Fukushima cleanup chief urges better use of probe robot — The Seattle Times

” TOKYO (AP) — The head of decommissioning for the damaged Fukushima nuclear plant said Thursday that more creativity is needed in developing robots to locate and assess the condition of melted fuel rods.

A robot sent inside the Unit 2 containment vessel last month could not reach as close to the core area as was hoped for because it was blocked by deposits, believed to be a mixture of melted fuel and broken pieces of structures inside. Naohiro Masuda, president of Fukushima Dai-ichi Decommissioning, said he wants another probe sent in before deciding on methods to remove the reactor’s debris.

Unit 2 is one of the Fukushima reactors that melted down following the 2011 earthquake and tsunami.

The plant’s operator, Tokyo Electric Power Co., needs to know the melted fuel’s exact location as well as structural damage in each of the three wrecked reactors to figure out the best and safest ways to remove the fuel. Probes must rely on remote-controlled robots because radiation levels are too high for humans to survive.

Despite the incomplete probe missions, officials have said they want to stick to their schedule to determine the removal methods this summer and start work in 2021.

Earlier probes have suggested worse-than-anticipated challenges for the plant’s cleanup, which is expected to take decades. During the Unit 2 probe in early February, the “scorpion” robot crawler stalled after its total radiation exposure reached its limit in two hours, one-fifth of what was anticipated.

“We should think out of the box so we can examine the bottom of the core and how melted fuel debris spread out,” Masuda told reporters.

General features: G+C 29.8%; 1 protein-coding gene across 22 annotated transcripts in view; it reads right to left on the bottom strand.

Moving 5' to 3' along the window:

Probes are also being planned for the other two reactors. A tiny waterproof robot will be sent into Unit 1 in coming weeks, while experts are still trying to figure out a way to access the badly damaged Unit 3.

TEPCO is struggling with the plant’s decommissioning. The 2011 meltdown forced tens of thousands of nearby residents to evacuate their homes, and many have still not been able to return home due to high radiation levels.

Cleanup of communities outside of the plant is also a challenge. The cost has reportedly almost doubled to 4 trillion yen ($35 billion) from an earlier estimate. On Thursday, police arrested an Environment Ministry employee for allegedly taking bribes from a local construction firm president, media reports said. ”

by Mari Yamaguchi, The Associated Press

source

Cleaner robot pulled from Fukushima reactor due to radiation — Beloit Daily News

” TOKYO (AP) — A remote-controlled cleaning robot sent into a damaged reactor at Japan’s Fukushima nuclear plant had to be removed Thursday before it completed its work because of camera problems most likely caused by high radiation levels.

It was the first time a robot has entered the chamber inside the Unit 2 reactor since a March 2011 earthquake and tsunami critically damaged the Fukushima Da-ichi nuclear plant.

Tokyo Electric Power Co. said it was trying to inspect and clean a passage before another robot does a fuller examination to assess damage to the structure and its fuel. The second robot, known as the “scorpion,” will also measure radiation and temperatures.

Thursday’s problem underscores the challenges in decommissioning the wrecked nuclear plant. Inadequate cleaning, high radiation and structural damage could limit subsequent probes, and may require more radiation-resistant cameras and other equipment, TEPCO spokesman Takahiro Kimoto said.

“We will further study (Thursday’s) outcome before deciding on the deployment of the scorpion,” he said.

TEPCO needs to know the melted fuel’s exact location and condition and other structural damage in each of the three wrecked reactors to figure out the best and safest ways to remove the fuel. It is part of the decommissioning work, which is expected to take decades.

During Thursday’s cleaning mission, the robot went only part way into a space under the core that TEPCO wants to inspect closely. It crawled down the passage while peeling debris with a scraper and using water spray to blow some debris away. The dark brown deposits grew thicker and harder to remove as the robot went further.